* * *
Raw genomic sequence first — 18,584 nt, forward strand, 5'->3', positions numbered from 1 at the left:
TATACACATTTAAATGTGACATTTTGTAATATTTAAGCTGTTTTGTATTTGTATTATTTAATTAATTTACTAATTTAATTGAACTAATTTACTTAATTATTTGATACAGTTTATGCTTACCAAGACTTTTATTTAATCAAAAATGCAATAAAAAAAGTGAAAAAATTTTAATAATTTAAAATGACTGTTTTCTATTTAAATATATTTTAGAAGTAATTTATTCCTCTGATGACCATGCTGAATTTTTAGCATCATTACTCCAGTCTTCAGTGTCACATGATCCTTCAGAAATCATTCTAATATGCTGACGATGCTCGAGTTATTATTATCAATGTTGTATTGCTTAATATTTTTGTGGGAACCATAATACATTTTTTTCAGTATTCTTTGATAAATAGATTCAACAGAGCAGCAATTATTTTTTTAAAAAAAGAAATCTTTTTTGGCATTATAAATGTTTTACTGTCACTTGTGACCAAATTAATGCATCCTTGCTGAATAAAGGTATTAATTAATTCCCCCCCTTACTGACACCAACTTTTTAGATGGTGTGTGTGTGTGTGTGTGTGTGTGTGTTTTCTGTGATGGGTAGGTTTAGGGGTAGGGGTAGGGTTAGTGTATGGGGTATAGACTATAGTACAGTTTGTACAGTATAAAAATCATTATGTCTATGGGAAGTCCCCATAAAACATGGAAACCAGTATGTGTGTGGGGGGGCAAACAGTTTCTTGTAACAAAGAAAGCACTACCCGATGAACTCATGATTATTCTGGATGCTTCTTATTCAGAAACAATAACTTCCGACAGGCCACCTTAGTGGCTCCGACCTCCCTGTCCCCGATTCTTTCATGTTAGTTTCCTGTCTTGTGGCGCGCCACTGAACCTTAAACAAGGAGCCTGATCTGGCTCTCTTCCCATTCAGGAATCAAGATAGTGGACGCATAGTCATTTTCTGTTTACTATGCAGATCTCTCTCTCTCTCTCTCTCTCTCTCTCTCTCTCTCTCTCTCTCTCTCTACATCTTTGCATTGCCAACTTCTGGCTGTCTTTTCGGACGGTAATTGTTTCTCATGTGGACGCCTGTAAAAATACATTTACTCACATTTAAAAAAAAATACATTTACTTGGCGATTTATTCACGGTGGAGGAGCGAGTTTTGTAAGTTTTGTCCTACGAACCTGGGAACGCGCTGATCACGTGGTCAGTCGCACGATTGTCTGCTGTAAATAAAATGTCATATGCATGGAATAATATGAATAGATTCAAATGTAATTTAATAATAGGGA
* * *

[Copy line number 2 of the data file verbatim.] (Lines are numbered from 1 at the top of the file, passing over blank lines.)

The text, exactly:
TATACACATTTAAATGTGACATTTTGTAATATTTAAGCTGTTTTGTATTTGTATTATTTAATTAATTTACTAATTTAATTGAACTAATTTACTTAATTATTTGATACAGTTTATGCTTACCAAGACTTTTATTTAATCAAAAATGCAATAAAAAAAGTGAAAAAATTTTAATAATTTAAAATGACTGTTTTCTATTTAAATATATTTTAGAAGTAATTTATTCCTCTGATGACCATGCTGAATTTTTAGCATCATTACTCCAGTCTTCAGTGTCACATGATCCTTCAGAAATCATTCTAATATGCTGACGATGCTCGAGTTATTATTATCAATGTTGTATTGCTTAATATTTTTGTGGGAACCATAATACATTTTTTTCAGTATTCTTTGATAAATAGATTCAACAGAGCAGCAATTATTTTTTTAAAAAAAGAAATCTTTTTTGGCATTATAAATGTTTTACTGTCACTTGTGACCAAATTAATGCATCCTTGCTGAATAAAGGTATTAATTAATTCCCCCCCTTACTGACACCAACTTTTTAGATGGTGTGTGTGTGTGTGTGTGTGTGTGTGTTTTCTGTGATGGGTAGGTTTAGGGGTAGGGGTAGGGTTAGTGTATGGGGTATAGACTATAGTACAGTTTGTACAGTATAAAAATCATTATGTCTATGGGAAGTCCCCATAAAACATGGAAACCAGTATGTGTGTGGGGGGGCAAACAGTTTCTTGTAACAAAGAAAGCACTACCCGATGAACTCATGATTATTCTGGATGCTTCTTATTCAGAAACAATAACTTCCGACAGGCCACCTTAGTGGCTCCGACCTCCCTGTCCCCGATTCTTTCATGTTAGTTTCCTGTCTTGTGGCGCGCCACTGAACCTTAAACAAGGAGCCTGATCTGGCTCTCTTCCCATTCAGGAATCAAGATAGTGGACGCATAGTCATTTTCTGTTTACTATGCAGATCTCTCTCTCTCTCTCTCTCTCTCTCTCTCTCTCTCTCTCTCTCTCTCTACATCTTTGCATTGCCAACTTCTGGCTGTCTTTTCGGACGGTAATTGTTTCTCATGTGGACGCCTGTAAAAATACATTTACTCACATTTAAAAAAAAATACATTTACTTGGCGATTTATTCACGGTGGAGGAGCGAGTTTTGTAAGTTTTGTCCTACGAACCTGGGAACGCGCTGATCACGTGGTCAGTCGCACGATTGTCTGCTGTAAATAAAATGTCATATGCATGGAATAATATGAATAGATTCAAATGTAATTTAATAATAGGGA